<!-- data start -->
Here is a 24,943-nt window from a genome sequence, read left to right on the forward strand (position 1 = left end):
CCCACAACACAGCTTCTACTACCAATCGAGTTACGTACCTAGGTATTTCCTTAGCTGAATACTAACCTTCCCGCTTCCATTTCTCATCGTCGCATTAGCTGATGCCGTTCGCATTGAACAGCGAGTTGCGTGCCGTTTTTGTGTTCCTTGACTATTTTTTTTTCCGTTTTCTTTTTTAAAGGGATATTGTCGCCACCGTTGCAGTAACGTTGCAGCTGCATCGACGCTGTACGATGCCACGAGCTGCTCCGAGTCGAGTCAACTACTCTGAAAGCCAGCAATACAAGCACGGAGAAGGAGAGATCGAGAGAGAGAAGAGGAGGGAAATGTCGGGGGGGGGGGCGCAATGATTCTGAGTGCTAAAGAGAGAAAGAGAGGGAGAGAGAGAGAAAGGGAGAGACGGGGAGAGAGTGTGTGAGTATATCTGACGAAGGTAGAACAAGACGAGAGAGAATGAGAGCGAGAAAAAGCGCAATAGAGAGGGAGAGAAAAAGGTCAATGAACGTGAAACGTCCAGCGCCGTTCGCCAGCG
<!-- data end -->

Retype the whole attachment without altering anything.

Here is a 24,943-nt window from a genome sequence, read left to right on the forward strand (position 1 = left end):
CCCACAACACAGCTTCTACTACCAATCGAGTTACGTACCTAGGTATTTCCTTAGCTGAATACTAACCTTCCCGCTTCCATTTCTCATCGTCGCATTAGCTGATGCCGTTCGCATTGAACAGCGAGTTGCGTGCCGTTTTTGTGTTCCTTGACTATTTTTTTTTCCGTTTTCTTTTTTAAAGGGATATTGTCGCCACCGTTGCAGTAACGTTGCAGCTGCATCGACGCTGTACGATGCCACGAGCTGCTCCGAGTCGAGTCAACTACTCTGAAAGCCAGCAATACAAGCACGGAGAAGGAGAGATCGAGAGAGAGAAGAGGAGGGAAATGTCGGGGGGGGGGGCGCAATGATTCTGAGTGCTAAAGAGAGAAAGAGAGGGAGAGAGAGAGAAAGGGAGAGACGGGGAGAGAGTGTGTGAGTATATCTGACGAAGGTAGAACAAGACGAGAGAGAATGAGAGCGAGAAAAAGCGCAATAGAGAGGGAGAGAAAAAGGTCAATGAACGTGAAACGTCCAGCGCCGTTCGCCAGCG